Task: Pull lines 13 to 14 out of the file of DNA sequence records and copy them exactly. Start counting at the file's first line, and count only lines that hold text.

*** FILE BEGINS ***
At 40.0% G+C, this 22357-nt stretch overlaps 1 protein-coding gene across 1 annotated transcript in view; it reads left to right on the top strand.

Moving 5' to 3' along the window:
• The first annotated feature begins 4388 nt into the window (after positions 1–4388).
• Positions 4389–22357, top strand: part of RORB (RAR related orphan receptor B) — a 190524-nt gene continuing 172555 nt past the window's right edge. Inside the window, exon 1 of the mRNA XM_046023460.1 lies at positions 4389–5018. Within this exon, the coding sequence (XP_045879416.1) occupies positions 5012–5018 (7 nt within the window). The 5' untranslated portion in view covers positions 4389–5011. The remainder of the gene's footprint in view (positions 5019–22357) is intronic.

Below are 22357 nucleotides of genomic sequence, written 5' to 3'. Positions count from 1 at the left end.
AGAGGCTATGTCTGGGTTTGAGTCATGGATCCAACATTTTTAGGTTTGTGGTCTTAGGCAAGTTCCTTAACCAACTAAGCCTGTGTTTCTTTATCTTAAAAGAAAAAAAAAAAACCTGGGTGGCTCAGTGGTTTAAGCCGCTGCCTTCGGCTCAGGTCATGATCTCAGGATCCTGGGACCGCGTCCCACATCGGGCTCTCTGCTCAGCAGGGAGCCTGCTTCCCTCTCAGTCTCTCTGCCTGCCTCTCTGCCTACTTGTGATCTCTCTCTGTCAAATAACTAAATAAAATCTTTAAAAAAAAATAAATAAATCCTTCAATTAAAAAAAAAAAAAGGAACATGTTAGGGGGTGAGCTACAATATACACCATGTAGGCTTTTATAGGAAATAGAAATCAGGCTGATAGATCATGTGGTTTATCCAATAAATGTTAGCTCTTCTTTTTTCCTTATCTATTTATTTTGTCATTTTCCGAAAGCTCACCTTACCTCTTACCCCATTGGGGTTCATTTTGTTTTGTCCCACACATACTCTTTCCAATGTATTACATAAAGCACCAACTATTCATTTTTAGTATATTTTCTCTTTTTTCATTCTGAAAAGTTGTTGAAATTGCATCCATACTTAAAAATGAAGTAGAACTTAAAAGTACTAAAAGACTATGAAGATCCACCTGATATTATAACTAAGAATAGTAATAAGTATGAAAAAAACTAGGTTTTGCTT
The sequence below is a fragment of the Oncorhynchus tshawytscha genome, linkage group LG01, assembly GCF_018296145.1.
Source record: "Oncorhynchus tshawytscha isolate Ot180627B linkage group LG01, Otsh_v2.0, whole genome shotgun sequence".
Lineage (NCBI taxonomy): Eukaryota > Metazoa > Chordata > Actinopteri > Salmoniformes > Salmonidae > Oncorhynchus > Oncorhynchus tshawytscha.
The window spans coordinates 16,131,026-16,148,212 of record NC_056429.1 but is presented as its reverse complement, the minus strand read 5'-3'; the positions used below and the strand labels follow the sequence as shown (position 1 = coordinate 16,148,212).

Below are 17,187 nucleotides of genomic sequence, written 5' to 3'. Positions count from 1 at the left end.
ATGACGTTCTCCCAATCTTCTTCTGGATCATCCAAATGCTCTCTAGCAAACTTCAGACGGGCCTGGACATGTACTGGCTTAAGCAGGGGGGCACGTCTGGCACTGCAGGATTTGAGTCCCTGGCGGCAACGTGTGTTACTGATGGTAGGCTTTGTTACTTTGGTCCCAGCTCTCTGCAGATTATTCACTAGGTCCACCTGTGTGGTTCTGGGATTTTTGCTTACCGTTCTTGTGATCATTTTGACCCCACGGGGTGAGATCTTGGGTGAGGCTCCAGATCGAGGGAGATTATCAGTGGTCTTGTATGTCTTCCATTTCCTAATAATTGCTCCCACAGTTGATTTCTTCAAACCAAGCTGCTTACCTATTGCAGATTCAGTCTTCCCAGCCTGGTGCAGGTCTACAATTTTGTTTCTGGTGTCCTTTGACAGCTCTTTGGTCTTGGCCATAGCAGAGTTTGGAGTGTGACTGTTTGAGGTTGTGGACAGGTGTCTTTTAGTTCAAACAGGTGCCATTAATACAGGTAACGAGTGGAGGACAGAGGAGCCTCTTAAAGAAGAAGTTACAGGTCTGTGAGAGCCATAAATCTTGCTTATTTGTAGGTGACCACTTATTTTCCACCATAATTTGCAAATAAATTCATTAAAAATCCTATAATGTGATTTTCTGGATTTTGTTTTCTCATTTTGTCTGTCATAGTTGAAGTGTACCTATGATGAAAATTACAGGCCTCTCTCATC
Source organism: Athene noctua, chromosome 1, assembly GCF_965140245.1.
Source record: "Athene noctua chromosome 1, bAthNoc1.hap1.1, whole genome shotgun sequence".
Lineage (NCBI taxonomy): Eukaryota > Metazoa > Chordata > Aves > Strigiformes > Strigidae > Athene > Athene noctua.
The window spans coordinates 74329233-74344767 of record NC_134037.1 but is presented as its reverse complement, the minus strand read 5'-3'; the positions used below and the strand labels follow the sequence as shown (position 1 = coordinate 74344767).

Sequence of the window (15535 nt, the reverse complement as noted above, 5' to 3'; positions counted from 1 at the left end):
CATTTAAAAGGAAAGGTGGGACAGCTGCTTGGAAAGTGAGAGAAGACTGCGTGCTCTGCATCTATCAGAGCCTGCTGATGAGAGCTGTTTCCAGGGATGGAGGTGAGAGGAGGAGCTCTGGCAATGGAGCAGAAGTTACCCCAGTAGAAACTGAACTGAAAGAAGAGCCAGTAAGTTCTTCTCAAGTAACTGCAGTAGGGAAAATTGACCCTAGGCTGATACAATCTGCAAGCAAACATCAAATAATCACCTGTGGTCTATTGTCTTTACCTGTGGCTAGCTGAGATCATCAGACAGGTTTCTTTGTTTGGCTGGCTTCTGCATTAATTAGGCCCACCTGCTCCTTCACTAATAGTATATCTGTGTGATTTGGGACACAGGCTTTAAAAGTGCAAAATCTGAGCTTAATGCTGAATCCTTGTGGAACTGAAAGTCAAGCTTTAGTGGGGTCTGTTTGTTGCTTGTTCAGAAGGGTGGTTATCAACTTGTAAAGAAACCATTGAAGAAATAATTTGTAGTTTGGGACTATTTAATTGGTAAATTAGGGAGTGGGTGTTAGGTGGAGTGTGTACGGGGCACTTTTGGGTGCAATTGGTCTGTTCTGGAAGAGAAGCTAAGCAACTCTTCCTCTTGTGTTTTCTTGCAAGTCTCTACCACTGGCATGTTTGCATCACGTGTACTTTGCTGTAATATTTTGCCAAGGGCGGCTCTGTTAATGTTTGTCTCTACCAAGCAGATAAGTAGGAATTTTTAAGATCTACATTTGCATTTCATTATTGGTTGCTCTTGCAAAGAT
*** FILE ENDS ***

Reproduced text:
Source organism: Athene noctua, chromosome 1, assembly GCF_965140245.1.
Source record: "Athene noctua chromosome 1, bAthNoc1.hap1.1, whole genome shotgun sequence".